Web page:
NAUCALPAN, Mexico — Mexicans in two states, including the country’s most populous, were voting to elect new governors Sunday, having only known single-party rule for nearly a century.
The State of Mexico hugs Mexico City on three sides, encompassing urban sprawl and rural ranches, as well as stunning inequality, violence and corruption. For decades it has been the heart of the Institutional Revolutionary Party.
But its voters could be ready to finally oust the PRI in favor of President Andrés Manuel López Obrador’s Morena party, in a race closely watched as a preview of the 2024 presidential election.
Morena candidate Delfina Gómez, a schoolteacher making her second bid for the post, has held a healthy lead in recent polling over Alejandra del Moral. The former mayor representing the PRI has struggled to attract a fed-up electorate bent on change.
Del Moral is not only the PRI’s hope. She leads a bizarre coalition including the conservative National Action Party and leftist Party of the Democratic Revolution that have only in common the desire to deny López Obrador’s party control of Mexico’s largest state electoral prize. She voted Sunday in Cuautitlan Izcalli, a suburb northwest of Mexico City.
Gómez has campaigned largely on the far-reaching support for López Obrador’s popular social programs. She voted early on a warm and sunny Sunday in a school in Texcoco, east of Mexico City.
“We want change, for them to pay attention to us,” said Rufina Pérez, a retiree living in Naucalpan, a suburb west of the capital. “They all made us promises, PRI, PAN already passed and we know how it was,” she said, expressing confidence that it would be different with Morena in charge.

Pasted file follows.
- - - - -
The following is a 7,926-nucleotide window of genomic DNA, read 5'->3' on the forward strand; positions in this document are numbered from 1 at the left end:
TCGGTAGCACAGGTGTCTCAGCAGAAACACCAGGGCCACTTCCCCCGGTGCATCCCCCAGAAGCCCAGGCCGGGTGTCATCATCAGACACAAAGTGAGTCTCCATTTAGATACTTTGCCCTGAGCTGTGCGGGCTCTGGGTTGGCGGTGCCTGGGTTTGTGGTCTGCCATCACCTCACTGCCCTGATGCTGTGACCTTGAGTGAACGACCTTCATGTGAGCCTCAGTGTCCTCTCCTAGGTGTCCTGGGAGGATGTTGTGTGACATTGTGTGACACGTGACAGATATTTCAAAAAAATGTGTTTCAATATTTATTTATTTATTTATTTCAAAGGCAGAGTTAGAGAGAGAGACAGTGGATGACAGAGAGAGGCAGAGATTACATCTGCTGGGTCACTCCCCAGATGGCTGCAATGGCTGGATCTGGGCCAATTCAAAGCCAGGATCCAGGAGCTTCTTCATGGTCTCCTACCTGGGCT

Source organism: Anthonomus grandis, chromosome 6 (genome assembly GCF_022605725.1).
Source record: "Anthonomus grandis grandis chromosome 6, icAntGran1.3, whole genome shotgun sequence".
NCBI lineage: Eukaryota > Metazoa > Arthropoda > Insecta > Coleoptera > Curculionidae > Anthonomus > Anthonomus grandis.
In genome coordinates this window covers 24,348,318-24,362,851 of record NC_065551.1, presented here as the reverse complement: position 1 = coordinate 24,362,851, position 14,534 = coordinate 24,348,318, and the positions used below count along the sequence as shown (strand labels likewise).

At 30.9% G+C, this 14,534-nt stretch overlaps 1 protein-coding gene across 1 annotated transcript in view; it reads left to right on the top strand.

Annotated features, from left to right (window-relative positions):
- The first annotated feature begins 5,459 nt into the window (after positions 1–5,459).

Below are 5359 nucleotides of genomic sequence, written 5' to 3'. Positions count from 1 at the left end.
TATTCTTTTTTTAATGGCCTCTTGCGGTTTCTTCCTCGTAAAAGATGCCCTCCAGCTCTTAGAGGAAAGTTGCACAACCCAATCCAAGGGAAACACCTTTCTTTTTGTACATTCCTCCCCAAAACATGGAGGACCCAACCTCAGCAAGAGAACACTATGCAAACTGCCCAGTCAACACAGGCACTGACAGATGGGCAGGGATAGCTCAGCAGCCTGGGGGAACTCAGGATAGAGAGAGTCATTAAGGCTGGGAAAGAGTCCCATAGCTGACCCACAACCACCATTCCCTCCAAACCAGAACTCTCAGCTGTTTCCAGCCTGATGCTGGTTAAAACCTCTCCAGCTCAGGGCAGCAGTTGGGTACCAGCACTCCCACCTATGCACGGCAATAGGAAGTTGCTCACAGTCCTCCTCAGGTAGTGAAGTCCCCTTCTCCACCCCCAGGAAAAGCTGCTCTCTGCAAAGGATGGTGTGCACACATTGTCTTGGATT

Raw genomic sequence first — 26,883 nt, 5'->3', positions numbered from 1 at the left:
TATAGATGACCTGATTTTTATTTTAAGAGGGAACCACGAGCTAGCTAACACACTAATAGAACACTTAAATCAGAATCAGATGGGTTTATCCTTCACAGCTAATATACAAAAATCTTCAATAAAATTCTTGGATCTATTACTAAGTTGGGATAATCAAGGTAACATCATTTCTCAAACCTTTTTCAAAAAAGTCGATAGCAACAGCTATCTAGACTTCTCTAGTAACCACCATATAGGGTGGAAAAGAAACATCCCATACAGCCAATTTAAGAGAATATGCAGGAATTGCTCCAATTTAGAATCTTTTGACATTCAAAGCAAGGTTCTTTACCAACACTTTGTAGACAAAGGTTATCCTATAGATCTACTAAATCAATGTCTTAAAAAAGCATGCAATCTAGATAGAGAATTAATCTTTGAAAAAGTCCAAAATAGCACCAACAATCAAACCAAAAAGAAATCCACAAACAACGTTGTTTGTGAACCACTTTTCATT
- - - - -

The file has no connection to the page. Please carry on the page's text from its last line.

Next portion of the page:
There were also those who demanded change, but cast their votes for del Moral.
“In the State of Mexico security worries us the most,” said Victor Manuel Olmos, who identified himself as a PAN voter also from Naucalpan.
Socorro Hernández was more focused on problems she saw at the federal level. She said it was “very important” that she voted Sunday to show disagreement with López Obrador’s party.
In Huehuetoca, north of Mexico City, Alejandra Santillan Torres, a 29-year-old homemaker, said “the elections are important so that they take into account the workers.”
She said she voted for the governing PRI, as she has in the past, because she felt they were doing well.
On Friday, the president said he hoped for a calm vote and was “very, very optimistic.” His party is also viewed as the favorite in next year’s presidential election. Even though it has not yet selected its candidate, it has a couple of strong possibilities and the opposition is generally considered to be in disarray.
Voters in the sparsely populated northern border state of Coahuila, where the PRI remains competitive, will also select a new governor Sunday. But even if the PRI holds on there, the loss of the State of Mexico could spell the end of its political relevance on a national stage, a stunning reversal for a party that ruled Mexico uninterrupted for seven decades.
Morena’s national president Mario Delgado complained early Sunday that there was an operation of “persecution, harassment and intimidation” against the party’s supporters in Coahuila. The state government responded in a statement that it was only carrying out normal security operations.